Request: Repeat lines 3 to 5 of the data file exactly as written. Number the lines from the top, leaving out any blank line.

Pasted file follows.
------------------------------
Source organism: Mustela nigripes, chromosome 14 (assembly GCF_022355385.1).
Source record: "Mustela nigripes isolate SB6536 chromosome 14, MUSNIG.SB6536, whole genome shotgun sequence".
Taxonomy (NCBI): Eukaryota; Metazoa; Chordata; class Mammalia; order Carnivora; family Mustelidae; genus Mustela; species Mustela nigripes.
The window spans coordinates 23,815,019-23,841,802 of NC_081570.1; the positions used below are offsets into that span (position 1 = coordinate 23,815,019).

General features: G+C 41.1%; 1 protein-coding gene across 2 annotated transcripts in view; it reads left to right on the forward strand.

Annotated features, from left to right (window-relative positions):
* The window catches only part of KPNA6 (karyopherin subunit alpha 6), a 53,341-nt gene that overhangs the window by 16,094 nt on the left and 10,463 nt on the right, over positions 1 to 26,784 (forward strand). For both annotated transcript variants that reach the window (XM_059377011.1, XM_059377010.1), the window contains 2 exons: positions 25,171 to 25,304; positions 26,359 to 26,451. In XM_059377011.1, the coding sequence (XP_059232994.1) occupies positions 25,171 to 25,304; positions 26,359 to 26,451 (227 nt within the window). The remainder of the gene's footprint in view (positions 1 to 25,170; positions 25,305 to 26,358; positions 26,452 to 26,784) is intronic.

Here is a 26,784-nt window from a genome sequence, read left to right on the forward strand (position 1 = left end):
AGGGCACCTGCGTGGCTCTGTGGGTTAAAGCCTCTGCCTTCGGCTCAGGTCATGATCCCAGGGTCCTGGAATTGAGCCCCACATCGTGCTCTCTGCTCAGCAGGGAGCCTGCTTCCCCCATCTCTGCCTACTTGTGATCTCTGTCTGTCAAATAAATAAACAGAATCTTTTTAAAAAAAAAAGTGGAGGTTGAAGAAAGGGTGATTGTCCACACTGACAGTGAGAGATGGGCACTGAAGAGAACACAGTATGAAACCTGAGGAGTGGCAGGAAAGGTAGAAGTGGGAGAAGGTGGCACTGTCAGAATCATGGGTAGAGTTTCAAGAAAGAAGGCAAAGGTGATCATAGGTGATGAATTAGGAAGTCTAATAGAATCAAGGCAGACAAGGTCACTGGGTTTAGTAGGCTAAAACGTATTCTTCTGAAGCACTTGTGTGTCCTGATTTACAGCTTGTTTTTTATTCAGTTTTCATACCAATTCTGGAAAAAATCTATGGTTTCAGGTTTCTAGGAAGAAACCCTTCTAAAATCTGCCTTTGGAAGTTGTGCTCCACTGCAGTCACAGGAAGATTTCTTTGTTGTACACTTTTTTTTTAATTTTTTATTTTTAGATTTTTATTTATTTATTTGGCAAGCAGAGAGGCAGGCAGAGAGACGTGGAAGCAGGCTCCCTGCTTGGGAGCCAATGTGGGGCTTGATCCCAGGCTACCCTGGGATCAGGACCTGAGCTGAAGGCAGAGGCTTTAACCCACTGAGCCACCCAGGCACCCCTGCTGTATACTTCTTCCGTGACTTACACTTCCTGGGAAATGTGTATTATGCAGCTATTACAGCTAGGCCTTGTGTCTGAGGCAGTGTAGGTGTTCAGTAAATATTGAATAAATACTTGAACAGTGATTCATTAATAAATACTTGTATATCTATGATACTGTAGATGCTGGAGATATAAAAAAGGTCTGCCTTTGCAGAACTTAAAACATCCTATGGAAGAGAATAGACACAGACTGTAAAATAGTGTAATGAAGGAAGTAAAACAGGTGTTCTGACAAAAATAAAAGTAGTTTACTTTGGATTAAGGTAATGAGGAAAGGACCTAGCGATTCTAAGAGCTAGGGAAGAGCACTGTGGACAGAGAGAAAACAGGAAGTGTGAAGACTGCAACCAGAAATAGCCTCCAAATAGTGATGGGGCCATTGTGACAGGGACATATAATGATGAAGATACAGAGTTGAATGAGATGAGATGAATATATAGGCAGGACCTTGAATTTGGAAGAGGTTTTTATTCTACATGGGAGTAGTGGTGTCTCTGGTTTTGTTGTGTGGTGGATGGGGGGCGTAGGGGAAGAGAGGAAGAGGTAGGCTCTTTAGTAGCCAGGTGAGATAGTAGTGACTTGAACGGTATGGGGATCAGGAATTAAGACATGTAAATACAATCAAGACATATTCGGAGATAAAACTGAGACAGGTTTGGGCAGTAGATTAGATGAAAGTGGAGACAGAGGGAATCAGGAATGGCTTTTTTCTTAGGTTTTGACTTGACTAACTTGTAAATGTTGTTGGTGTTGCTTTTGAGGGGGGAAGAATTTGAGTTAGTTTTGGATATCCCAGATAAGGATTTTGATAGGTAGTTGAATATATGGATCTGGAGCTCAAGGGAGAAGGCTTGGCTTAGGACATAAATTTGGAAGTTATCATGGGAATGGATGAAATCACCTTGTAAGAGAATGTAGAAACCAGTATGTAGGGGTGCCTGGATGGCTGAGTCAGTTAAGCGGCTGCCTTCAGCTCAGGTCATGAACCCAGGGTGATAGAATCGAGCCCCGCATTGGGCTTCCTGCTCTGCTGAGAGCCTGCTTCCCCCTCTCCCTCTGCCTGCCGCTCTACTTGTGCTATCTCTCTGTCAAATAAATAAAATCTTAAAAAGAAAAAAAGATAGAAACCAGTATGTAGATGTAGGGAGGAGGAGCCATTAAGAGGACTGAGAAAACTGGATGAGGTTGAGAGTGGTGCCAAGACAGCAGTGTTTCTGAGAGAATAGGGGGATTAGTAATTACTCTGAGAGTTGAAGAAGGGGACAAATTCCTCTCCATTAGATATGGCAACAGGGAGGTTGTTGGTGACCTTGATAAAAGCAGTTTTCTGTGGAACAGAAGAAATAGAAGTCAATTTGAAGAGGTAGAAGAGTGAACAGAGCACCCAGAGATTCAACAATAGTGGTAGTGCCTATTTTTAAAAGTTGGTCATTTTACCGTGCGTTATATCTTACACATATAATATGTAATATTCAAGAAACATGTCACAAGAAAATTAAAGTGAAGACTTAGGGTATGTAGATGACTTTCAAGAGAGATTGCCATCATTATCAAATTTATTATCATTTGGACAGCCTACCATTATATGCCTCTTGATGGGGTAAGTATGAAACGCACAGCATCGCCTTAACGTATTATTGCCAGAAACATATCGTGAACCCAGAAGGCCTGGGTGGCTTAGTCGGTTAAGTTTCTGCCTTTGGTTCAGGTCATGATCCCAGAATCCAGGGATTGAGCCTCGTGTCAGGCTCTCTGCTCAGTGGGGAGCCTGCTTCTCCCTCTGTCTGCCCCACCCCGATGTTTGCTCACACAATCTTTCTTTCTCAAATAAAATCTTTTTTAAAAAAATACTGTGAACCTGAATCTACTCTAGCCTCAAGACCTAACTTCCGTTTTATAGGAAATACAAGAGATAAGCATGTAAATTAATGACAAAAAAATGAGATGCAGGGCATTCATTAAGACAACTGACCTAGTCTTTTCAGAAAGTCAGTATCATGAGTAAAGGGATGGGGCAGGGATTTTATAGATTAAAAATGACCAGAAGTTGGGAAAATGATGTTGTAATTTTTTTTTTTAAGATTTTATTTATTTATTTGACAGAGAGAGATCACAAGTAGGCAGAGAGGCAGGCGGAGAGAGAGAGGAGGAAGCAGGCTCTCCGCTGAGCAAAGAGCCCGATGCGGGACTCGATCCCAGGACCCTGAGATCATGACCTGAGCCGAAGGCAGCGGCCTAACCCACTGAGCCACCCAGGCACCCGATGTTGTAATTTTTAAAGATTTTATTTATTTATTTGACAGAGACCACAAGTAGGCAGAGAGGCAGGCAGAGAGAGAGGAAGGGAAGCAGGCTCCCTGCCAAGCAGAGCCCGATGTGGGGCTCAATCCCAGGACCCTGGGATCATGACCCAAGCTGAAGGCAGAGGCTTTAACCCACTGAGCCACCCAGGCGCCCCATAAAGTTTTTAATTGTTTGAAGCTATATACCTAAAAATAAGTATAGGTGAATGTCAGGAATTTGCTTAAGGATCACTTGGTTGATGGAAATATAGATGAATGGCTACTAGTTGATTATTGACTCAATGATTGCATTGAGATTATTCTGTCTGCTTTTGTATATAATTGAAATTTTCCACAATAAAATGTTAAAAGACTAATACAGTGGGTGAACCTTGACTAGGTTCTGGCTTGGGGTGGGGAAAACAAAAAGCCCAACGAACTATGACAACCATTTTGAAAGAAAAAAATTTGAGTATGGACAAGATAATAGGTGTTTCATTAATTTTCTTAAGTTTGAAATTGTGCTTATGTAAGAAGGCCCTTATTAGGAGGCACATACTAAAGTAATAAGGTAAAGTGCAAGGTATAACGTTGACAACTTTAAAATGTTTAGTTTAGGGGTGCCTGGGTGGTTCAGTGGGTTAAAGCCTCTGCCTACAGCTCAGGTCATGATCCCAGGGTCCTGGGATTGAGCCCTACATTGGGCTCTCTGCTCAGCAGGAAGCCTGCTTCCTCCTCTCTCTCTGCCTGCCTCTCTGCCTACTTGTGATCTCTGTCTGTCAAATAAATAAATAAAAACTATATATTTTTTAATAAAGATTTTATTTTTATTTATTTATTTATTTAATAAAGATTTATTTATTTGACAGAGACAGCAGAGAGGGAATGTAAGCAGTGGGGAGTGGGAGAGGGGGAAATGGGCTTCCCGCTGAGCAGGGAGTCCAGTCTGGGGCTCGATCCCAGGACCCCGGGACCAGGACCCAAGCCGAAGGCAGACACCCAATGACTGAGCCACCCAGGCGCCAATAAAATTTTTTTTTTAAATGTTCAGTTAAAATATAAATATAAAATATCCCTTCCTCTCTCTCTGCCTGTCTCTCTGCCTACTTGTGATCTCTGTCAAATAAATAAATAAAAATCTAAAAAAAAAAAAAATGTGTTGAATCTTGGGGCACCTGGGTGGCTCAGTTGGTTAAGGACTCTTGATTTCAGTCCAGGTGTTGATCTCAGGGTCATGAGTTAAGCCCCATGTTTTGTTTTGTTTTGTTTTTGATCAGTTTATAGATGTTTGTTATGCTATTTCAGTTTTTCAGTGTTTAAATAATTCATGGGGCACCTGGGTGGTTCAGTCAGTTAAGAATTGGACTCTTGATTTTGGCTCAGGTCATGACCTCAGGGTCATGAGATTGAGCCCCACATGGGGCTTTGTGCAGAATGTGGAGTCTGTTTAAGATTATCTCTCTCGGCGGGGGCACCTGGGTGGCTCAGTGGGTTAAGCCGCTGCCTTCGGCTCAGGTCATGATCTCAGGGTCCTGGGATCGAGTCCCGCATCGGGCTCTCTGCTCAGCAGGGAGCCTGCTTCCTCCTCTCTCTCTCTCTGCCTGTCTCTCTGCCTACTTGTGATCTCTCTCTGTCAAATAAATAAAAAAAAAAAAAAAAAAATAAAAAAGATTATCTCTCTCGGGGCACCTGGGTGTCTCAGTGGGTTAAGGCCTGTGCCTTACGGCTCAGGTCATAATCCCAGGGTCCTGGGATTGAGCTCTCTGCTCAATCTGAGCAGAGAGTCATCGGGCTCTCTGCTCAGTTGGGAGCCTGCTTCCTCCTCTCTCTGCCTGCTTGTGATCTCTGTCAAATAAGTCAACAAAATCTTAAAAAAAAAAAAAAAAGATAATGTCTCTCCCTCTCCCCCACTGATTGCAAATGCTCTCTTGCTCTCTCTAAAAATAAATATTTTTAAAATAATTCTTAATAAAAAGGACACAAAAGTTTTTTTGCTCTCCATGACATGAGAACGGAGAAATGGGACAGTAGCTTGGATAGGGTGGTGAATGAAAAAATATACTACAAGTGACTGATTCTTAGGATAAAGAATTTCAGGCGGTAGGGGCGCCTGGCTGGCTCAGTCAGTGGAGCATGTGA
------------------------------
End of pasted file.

Taxonomy (NCBI): Eukaryota; Metazoa; Chordata; class Mammalia; order Carnivora; family Mustelidae; genus Mustela; species Mustela nigripes.
The window spans coordinates 23,815,019-23,841,802 of NC_081570.1; the positions used below are offsets into that span (position 1 = coordinate 23,815,019).

General features: G+C 41.1%; 1 protein-coding gene across 2 annotated transcripts in view; it reads left to right on the forward strand.